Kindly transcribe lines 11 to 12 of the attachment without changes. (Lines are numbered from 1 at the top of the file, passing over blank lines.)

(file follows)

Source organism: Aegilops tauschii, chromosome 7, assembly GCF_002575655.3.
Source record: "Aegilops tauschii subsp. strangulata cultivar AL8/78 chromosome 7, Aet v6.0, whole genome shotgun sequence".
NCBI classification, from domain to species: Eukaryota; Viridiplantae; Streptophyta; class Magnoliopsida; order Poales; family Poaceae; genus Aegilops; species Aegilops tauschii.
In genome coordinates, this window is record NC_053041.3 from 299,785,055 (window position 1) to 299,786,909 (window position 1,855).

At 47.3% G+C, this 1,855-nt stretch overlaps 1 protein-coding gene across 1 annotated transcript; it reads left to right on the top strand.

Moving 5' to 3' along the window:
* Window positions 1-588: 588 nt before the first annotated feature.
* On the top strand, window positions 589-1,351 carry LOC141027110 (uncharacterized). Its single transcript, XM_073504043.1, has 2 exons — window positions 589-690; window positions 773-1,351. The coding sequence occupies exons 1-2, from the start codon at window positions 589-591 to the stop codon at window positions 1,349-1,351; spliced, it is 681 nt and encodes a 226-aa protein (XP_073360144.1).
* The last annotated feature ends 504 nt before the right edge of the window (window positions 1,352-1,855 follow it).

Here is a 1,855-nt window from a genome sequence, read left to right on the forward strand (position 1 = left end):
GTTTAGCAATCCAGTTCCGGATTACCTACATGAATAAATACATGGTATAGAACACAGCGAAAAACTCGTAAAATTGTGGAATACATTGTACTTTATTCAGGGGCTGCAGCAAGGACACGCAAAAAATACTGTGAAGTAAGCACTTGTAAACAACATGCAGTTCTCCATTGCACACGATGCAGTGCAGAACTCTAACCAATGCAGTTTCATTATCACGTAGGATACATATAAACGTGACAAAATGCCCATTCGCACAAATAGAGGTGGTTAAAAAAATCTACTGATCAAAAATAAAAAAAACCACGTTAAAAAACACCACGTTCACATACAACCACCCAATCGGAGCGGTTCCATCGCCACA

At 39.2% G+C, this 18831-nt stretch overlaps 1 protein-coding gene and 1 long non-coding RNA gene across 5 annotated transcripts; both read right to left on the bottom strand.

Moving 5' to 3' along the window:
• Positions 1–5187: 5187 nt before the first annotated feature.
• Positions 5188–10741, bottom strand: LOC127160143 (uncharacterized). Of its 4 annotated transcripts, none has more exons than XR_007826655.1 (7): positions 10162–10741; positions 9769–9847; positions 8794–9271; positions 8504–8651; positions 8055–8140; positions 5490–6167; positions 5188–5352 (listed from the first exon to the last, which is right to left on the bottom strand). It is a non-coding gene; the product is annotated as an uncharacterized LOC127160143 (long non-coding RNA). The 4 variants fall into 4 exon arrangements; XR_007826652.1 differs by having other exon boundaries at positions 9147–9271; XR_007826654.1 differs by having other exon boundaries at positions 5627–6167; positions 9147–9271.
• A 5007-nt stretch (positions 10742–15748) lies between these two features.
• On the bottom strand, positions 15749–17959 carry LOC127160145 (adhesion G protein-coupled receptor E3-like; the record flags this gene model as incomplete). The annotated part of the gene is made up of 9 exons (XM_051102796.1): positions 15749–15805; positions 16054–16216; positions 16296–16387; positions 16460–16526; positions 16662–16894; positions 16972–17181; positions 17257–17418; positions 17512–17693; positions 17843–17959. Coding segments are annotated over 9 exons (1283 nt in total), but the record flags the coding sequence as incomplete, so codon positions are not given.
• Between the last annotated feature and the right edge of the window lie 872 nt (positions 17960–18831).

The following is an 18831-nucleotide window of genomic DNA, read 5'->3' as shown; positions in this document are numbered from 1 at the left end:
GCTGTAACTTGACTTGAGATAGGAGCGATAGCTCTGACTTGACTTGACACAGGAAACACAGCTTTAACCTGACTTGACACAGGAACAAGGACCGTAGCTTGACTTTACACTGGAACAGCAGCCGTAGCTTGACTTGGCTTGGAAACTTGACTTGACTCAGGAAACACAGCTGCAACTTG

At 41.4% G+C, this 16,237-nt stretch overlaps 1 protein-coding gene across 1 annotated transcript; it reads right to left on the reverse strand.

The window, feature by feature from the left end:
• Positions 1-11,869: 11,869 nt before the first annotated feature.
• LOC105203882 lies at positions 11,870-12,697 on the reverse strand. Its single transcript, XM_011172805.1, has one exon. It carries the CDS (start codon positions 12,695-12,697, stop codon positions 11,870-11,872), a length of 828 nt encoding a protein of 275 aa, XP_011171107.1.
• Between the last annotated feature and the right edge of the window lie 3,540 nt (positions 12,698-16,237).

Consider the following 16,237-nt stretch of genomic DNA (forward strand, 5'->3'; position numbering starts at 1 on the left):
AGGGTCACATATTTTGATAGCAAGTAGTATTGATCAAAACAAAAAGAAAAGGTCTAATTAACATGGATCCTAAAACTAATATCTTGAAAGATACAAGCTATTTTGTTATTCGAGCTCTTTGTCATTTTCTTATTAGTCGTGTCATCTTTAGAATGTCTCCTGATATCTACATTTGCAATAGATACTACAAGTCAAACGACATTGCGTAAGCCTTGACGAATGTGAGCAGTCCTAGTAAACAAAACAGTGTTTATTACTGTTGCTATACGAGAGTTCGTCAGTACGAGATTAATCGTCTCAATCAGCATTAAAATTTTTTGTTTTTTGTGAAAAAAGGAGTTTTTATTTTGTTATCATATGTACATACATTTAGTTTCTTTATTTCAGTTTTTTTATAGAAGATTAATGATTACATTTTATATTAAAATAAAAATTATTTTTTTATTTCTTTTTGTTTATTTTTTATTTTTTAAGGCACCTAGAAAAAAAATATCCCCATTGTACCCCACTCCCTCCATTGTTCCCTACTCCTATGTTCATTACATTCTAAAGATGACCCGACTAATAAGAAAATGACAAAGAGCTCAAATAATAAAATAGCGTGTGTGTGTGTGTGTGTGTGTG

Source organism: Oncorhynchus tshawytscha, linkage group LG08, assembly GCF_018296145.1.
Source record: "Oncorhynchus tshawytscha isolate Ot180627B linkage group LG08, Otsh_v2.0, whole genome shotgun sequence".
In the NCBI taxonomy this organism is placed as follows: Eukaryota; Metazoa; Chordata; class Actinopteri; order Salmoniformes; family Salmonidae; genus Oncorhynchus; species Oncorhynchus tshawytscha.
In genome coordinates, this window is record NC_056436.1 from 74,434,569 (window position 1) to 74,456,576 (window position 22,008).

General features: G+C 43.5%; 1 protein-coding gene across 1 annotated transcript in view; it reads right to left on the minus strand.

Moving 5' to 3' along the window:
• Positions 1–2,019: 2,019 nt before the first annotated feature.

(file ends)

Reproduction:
GTTTAGCAATCCAGTTCCGGATTACCTACATGAATAAATACATGGTATAGAACACAGCGAAAAACTCGTAAAATTGTGGAATACATTGTACTTTATTCAGGGGCTGCAGCAAGGACACGCAAAAAATACTGTGAAGTAAGCACTTGTAAACAACATGCAGTTCTCCATTGCACACGATGCAGTGCAGAACTCTAACCAATGCAGTTTCATTATCACGTAGGATACATATAAACGTGACAAAATGCCCATTCGCACAAATAGAGGTGGTTAAAAAAATCTACTGATCAAAAATAAAAAAAACCACGTTAAAAAACACCACGTTCACATACAACCACCCAATCGGAGCGGTTCCATCGCCACA

At 39.2% G+C, this 18831-nt stretch overlaps 1 protein-coding gene and 1 long non-coding RNA gene across 5 annotated transcripts; both read right to left on the bottom strand.